Businesses must meet certain qualifications to become an S Corp. To see if your LLC qualifies it must: be a United States business, it can have no more than 100 members or shareholders and have only a single stock classification. Shareholders can be individuals or certain types of trusts or estates, but they cannot be partnerships, other corporations, or non-citizens.

Check IRS Form 2553 Due Dates

Next, you’ll check the Internal Revenue Service website for form 2553. This form must be filed by March 15 of the tax year you want the form to take effect. The 2553 form is a tax election form which formalizes the S Corp tax status. Make sure there is time between the LLC members’ votes to have this paperwork filed correctly; all corporation stockholders vote for this change.

Complete & File IRS Form 2553

Next, you’ll complete the form. A newly formed corporation has 75 days from its formation to filing this paperwork. For those changing from LLC to S Corp, the form can be filled out at any time during the year up until March 15 of the year when the taxation is to go into effect. 

LLC to S-Corp Tax Consequences

Both LLC and S Corp statuses make financial sense. They offer the owner the ability to use pass through entities for flexibility in how the s corp or LLC is taxed. However, as an LLC the owner must pay self employment taxes; an S Corp does not. Business taxes can run through the owner’s personal tax return. Pass through taxation means that those within S Corp vs C Corporation status or limited liability company have a tax classification according to their personal income from their share of the business. Because of this more company profits pass to the shareholders. The LLC owner may pay federal taxes from the same return. In most states, this means personal income taxes are at the minimum 37% rate. Both also provide benefits in payroll taxes.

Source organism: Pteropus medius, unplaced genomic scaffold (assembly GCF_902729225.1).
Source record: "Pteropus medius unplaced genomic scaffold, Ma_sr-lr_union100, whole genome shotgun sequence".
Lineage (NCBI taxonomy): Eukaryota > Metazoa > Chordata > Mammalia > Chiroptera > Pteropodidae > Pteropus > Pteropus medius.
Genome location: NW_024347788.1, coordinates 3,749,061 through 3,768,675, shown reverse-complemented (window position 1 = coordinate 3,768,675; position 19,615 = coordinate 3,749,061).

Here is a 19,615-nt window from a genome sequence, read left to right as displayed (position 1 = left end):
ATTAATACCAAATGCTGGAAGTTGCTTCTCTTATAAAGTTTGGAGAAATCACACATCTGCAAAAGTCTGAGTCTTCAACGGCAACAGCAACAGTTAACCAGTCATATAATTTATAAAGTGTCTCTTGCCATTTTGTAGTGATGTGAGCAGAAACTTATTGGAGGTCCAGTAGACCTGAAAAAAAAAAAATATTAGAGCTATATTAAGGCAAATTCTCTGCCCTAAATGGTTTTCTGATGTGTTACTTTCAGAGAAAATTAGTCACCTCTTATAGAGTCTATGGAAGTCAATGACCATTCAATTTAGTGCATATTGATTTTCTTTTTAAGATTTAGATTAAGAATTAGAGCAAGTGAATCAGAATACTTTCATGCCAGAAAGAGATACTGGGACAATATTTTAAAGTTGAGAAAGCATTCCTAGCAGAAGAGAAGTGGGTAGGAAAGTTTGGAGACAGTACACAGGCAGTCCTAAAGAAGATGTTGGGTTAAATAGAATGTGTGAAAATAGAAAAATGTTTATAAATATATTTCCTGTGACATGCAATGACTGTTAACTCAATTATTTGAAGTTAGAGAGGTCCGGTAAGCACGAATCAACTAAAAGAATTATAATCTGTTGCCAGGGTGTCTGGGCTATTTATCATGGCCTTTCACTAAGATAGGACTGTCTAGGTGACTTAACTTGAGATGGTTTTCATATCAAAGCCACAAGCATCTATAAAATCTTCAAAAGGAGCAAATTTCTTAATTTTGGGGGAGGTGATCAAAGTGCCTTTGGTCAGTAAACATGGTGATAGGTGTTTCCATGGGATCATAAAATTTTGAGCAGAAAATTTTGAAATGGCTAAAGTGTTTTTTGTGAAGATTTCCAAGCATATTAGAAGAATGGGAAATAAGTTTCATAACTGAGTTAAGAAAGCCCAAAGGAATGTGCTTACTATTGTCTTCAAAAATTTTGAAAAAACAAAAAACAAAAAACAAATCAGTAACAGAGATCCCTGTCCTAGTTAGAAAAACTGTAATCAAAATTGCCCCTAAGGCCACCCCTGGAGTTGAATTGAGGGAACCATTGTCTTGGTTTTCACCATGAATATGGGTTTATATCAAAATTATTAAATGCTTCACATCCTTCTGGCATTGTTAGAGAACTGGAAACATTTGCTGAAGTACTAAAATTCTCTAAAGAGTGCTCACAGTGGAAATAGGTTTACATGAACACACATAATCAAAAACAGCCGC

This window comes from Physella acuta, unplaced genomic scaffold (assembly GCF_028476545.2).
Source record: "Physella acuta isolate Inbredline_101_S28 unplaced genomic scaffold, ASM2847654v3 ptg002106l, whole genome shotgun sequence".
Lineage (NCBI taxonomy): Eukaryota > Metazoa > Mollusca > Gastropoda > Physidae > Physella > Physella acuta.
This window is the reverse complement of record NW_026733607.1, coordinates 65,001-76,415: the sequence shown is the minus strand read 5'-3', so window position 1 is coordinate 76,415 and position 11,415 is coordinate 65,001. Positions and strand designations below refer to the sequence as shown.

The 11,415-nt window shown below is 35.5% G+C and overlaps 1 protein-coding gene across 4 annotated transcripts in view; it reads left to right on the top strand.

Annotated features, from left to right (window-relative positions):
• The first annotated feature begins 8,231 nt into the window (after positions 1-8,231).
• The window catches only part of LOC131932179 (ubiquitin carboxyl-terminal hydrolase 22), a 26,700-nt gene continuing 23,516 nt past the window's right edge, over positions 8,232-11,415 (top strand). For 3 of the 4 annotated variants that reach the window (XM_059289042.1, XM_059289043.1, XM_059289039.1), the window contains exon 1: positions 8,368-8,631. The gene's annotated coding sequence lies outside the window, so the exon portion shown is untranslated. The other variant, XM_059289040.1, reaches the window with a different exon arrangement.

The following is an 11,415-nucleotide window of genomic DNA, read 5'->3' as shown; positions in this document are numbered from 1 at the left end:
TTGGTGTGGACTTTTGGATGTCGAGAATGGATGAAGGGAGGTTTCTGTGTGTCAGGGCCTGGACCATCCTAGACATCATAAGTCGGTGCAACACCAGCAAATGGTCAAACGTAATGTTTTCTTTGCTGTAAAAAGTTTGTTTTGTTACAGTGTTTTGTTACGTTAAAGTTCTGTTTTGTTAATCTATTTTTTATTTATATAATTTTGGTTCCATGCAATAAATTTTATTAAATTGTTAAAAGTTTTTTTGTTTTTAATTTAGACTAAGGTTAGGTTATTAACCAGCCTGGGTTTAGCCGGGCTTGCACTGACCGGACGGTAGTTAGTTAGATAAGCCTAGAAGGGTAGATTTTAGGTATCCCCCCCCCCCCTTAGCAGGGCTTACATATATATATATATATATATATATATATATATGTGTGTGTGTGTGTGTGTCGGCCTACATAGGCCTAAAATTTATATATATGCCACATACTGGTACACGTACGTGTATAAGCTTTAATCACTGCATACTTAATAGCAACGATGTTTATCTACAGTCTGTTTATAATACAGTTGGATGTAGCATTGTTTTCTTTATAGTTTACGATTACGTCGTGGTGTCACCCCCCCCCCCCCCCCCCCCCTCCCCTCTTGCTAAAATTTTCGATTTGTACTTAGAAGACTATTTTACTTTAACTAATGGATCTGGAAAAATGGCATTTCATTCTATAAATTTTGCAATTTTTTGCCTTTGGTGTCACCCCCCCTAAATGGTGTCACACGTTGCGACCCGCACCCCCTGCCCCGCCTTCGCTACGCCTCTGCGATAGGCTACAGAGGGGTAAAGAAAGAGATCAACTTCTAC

An S-Corp designation will protect the personal assets of the owner, board of directors, and shareholders, and offer pass-through taxes. Also, an S-corp will have procedures in place for the transfer of the business. S-corps can also issue stock, and have up to 100 shareholders. 

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Northwest’s suite of tools offers business services at a reasonable price. The main difference between Northwest and similar entities is that Northwest only offers one paid plan for services. The initial cost is $39 to file the LLC paperwork; all other charges are due as per state law. There is a separate option, called Pay In Full. With this option, which costs $225, Northwest will file the LLC, and provide agent services for one year, however, all other charges from state fees, etc., will still apply. 

Northwest also has a strict no-data-selling policy and will provide pricing changes in advance. Northwest also offers the ability to pay by the month, with an auto-renew option.

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Difference Between S-Corp & C-Corp?

The primary difference between an S Corp and a C Corp is the way the business is taxed. As a C Corporation, you report business income. How is the corporation taxed? As a single member LLC, income has double taxation – at the business level and then once more when profits or earnings are passed to owners as stock dividends. As an S Corp, you can avoid double taxation because income is only taxed at the business level. 

Final Thoughts

You do not have to change the business name or get a new Employer Identification Number when changing the designation for your small business because it is not creating a new corporation. An LLC can be taxed as an S Corp without changing the official status of the business. This is typically done when small business profits carried over from year to year meet a certain threshold. However, once profits reach that threshold, it can be of benefit to change to a C-Corp rather than an S Corp. These changes must be filed with your Secretary of State.